In the search for ways to slow or prevent Alzheimer’s disease, one significant barrier is recruitment and retention of research participants — yet those who do join studies often develop ongoing connections to research and become frequent participants. While barriers to participation are well documented, less is known about the motivations for individuals to participate in Alzheimer’s disease clinical research. A group of investigators led by Dr. Shani Bardach of the Graduate Center for Gerontology at the University of Kentucky College of Public Health and the Sanders-Brown Center on Aging recently undertook a study to explore what motivates individuals to engage with and stay involved in Alzheimer’s disease research. Their results appear in the current issue of The Gerontologist.
The researchers interviewed individuals who had participated in multiple Alzheimer’s disease-related clinical trials — or their study partners — about their decisions to engage and remain in research. They found that while many participants were initially motivated by family history or knowing someone with Alzheimer’s disease, others had no personal exposure. Individuals in prevention studies were generally proactive and viewed research as a constructive way to address memory concerns.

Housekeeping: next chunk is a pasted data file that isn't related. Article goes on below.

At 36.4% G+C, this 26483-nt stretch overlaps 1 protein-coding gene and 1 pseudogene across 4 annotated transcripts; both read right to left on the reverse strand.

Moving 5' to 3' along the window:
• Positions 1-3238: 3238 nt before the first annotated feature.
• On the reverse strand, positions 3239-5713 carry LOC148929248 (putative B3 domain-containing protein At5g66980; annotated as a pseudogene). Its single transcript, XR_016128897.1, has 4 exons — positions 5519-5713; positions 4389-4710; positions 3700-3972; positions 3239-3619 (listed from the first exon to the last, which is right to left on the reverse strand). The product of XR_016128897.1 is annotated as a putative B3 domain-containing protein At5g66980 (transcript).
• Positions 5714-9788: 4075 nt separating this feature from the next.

While several individuals acknowledged personal benefits of research participation, most indicated an understanding of the importance of research and cited motivation to help others in the future — frequently referencing a sense of social responsibility or moral obligation to help. The findings suggest that research recruitment should highlight the value of research, and help illuminate how participation may contribute to well-being of future generations.Tags: Friday Letter Submission, Publish on August 02